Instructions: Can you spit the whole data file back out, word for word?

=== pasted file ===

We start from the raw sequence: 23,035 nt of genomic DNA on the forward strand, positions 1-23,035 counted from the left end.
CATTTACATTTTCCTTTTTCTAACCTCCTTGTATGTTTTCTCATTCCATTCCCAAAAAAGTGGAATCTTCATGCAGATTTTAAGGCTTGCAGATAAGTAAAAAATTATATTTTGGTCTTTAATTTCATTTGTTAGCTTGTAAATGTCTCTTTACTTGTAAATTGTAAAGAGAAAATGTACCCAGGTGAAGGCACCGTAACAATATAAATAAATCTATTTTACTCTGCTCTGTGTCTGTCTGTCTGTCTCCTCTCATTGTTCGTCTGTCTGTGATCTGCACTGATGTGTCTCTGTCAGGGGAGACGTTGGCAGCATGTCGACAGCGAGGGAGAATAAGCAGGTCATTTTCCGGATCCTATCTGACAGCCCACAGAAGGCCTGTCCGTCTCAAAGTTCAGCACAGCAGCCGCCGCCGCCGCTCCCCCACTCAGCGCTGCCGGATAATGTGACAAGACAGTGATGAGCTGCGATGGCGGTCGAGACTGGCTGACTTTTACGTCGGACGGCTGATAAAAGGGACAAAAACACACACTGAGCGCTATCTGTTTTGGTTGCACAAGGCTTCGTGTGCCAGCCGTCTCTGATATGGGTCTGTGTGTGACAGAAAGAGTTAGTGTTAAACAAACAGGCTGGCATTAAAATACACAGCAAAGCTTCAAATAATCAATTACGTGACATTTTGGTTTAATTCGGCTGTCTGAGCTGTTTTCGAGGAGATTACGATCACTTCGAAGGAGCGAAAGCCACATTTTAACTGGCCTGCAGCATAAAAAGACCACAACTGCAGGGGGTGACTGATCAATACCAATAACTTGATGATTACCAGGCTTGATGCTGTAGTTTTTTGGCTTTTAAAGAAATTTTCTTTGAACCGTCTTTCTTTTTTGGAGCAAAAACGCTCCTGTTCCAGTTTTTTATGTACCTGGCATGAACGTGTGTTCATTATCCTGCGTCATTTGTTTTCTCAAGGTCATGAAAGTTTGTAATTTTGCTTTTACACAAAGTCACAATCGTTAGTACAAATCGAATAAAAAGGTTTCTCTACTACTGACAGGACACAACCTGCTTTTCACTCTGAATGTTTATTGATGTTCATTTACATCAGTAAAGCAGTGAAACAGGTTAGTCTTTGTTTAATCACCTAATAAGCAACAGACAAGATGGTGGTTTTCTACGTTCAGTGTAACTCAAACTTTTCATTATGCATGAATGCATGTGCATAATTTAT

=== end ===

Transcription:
We start from the raw sequence: 23,035 nt of genomic DNA on the forward strand, positions 1-23,035 counted from the left end.
CATTTACATTTTCCTTTTTCTAACCTCCTTGTATGTTTTCTCATTCCATTCCCAAAAAAGTGGAATCTTCATGCAGATTTTAAGGCTTGCAGATAAGTAAAAAATTATATTTTGGTCTTTAATTTCATTTGTTAGCTTGTAAATGTCTCTTTACTTGTAAATTGTAAAGAGAAAATGTACCCAGGTGAAGGCACCGTAACAATATAAATAAATCTATTTTACTCTGCTCTGTGTCTGTCTGTCTGTCTCCTCTCATTGTTCGTCTGTCTGTGATCTGCACTGATGTGTCTCTGTCAGGGGAGACGTTGGCAGCATGTCGACAGCGAGGGAGAATAAGCAGGTCATTTTCCGGATCCTATCTGACAGCCCACAGAAGGCCTGTCCGTCTCAAAGTTCAGCACAGCAGCCGCCGCCGCCGCTCCCCCACTCAGCGCTGCCGGATAATGTGACAAGACAGTGATGAGCTGCGATGGCGGTCGAGACTGGCTGACTTTTACGTCGGACGGCTGATAAAAGGGACAAAAACACACACTGAGCGCTATCTGTTTTGGTTGCACAAGGCTTCGTGTGCCAGCCGTCTCTGATATGGGTCTGTGTGTGACAGAAAGAGTTAGTGTTAAACAAACAGGCTGGCATTAAAATACACAGCAAAGCTTCAAATAATCAATTACGTGACATTTTGGTTTAATTCGGCTGTCTGAGCTGTTTTCGAGGAGATTACGATCACTTCGAAGGAGCGAAAGCCACATTTTAACTGGCCTGCAGCATAAAAAGACCACAACTGCAGGGGGTGACTGATCAATACCAATAACTTGATGATTACCAGGCTTGATGCTGTAGTTTTTTGGCTTTTAAAGAAATTTTCTTTGAACCGTCTTTCTTTTTTGGAGCAAAAACGCTCCTGTTCCAGTTTTTTATGTACCTGGCATGAACGTGTGTTCATTATCCTGCGTCATTTGTTTTCTCAAGGTCATGAAAGTTTGTAATTTTGCTTTTACACAAAGTCACAATCGTTAGTACAAATCGAATAAAAAGGTTTCTCTACTACTGACAGGACACAACCTGCTTTTCACTCTGAATGTTTATTGATGTTCATTTACATCAGTAAAGCAGTGAAACAGGTTAGTCTTTGTTTAATCACCTAATAAGCAACAGACAAGATGGTGGTTTTCTACGTTCAGTGTAACTCAAACTTTTCATTATGCATGAATGCATGTGCATAATTTAT